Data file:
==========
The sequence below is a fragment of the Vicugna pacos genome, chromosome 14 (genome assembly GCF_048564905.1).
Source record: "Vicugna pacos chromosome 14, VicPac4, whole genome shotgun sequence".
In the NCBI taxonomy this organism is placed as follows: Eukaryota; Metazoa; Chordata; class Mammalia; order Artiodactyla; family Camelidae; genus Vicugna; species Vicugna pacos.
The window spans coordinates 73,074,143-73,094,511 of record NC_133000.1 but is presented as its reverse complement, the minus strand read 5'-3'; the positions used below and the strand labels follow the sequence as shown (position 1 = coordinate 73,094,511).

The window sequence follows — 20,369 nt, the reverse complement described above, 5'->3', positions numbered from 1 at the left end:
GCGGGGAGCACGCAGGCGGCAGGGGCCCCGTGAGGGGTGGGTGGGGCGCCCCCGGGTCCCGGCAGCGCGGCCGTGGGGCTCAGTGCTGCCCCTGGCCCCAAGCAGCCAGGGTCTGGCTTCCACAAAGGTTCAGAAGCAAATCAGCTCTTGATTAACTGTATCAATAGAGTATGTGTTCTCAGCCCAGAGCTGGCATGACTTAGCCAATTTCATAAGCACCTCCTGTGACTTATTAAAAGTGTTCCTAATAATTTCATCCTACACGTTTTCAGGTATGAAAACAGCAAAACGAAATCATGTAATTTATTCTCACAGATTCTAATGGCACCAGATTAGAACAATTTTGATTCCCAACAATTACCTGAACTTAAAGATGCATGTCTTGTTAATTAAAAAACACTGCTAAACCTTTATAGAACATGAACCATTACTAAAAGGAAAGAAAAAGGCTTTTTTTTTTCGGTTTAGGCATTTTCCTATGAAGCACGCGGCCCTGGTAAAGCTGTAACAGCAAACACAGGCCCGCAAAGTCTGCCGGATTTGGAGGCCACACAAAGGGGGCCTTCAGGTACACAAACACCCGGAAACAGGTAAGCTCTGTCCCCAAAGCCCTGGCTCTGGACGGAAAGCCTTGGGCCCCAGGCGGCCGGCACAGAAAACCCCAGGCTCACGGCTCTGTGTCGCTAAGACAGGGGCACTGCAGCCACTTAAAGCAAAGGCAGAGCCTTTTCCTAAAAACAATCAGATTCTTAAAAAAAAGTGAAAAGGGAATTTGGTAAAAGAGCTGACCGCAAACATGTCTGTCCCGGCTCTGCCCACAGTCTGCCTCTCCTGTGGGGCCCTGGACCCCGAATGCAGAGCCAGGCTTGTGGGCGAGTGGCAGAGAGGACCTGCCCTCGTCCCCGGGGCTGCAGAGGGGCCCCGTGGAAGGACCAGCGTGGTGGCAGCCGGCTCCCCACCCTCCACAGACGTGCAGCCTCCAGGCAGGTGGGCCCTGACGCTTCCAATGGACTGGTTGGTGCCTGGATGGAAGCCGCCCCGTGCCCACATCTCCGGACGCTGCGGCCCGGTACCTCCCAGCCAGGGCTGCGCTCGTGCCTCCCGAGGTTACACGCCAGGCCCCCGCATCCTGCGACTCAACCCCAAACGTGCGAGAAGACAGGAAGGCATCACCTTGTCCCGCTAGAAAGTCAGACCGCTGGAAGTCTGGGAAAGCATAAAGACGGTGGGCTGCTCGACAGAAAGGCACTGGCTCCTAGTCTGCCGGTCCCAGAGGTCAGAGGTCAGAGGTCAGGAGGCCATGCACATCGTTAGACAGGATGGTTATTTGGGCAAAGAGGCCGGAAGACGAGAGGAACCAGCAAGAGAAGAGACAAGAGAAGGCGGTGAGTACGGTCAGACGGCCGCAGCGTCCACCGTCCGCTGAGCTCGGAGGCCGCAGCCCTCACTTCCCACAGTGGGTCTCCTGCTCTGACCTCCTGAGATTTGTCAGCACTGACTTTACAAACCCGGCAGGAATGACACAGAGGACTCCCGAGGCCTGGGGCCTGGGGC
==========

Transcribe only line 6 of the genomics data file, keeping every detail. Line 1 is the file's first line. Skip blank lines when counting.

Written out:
GCGGGGAGCACGCAGGCGGCAGGGGCCCCGTGAGGGGTGGGTGGGGCGCCCCCGGGTCCCGGCAGCGCGGCCGTGGGGCTCAGTGCTGCCCCTGGCCCCAAGCAGCCAGGGTCTGGCTTCCACAAAGGTTCAGAAGCAAATCAGCTCTTGATTAACTGTATCAATAGAGTATGTGTTCTCAGCCCAGAGCTGGCATGACTTAGCCAATTTCATAAGCACCTCCTGTGACTTATTAAAAGTGTTCCTAATAATTTCATCCTACACGTTTTCAGGTATGAAAACAGCAAAACGAAATCATGTAATTTATTCTCACAGATTCTAATGGCACCAGATTAGAACAATTTTGATTCCCAACAATTACCTGAACTTAAAGATGCATGTCTTGTTAATTAAAAAACACTGCTAAACCTTTATAGAACATGAACCATTACTAAAAGGAAAGAAAAAGGCTTTTTTTTTTCGGTTTAGGCATTTTCCTATGAAGCACGCGGCCCTGGTAAAGCTGTAACAGCAAACACAGGCCCGCAAAGTCTGCCGGATTTGGAGGCCACACAAAGGGGGCCTTCAGGTACACAAACACCCGGAAACAGGTAAGCTCTGTCCCCAAAGCCCTGGCTCTGGACGGAAAGCCTTGGGCCCCAGGCGGCCGGCACAGAAAACCCCAGGCTCACGGCTCTGTGTCGCTAAGACAGGGGCACTGCAGCCACTTAAAGCAAAGGCAGAGCCTTTTCCTAAAAACAATCAGATTCTTAAAAAAAAGTGAAAAGGGAATTTGGTAAAAGAGCTGACCGCAAACATGTCTGTCCCGGCTCTGCCCACAGTCTGCCTCTCCTGTGGGGCCCTGGACCCCGAATGCAGAGCCAGGCTTGTGGGCGAGTGGCAGAGAGGACCTGCCCTCGTCCCCGGGGCTGCAGAGGGGCCCCGTGGAAGGACCAGCGTGGTGGCAGCCGGCTCCCCACCCTCCACAGACGTGCAGCCTCCAGGCAGGTGGGCCCTGACGCTTCCAATGGACTGGTTGGTGCCTGGATGGAAGCCGCCCCGTGCCCACATCTCCGGACGCTGCGGCCCGGTACCTCCCAGCCAGGGCTGCGCTCGTGCCTCCCGAGGTTACACGCCAGGCCCCCGCATCCTGCGACTCAACCCCAAACGTGCGAGAAGACAGGAAGGCATCACCTTGTCCCGCTAGAAAGTCAGACCGCTGGAAGTCTGGGAAAGCATAAAGACGGTGGGCTGCTCGACAGAAAGGCACTGGCTCCTAGTCTGCCGGTCCCAGAGGTCAGAGGTCAGAGGTCAGGAGGCCATGCACATCGTTAGACAGGATGGTTATTTGGGCAAAGAGGCCGGAAGACGAGAGGAACCAGCAAGAGAAGAGACAAGAGAAGGCGGTGAGTACGGTCAGACGGCCGCAGCGTCCACCGTCCGCTGAGCTCGGAGGCCGCAGCCCTCACTTCCCACAGTGGGTCTCCTGCTCTGACCTCCTGAGATTTGTCAGCACTGACTTTACAAACCCGGCAGGAATGACACAGAGGACTCCCGAGGCCTGGGGCCTGGGGC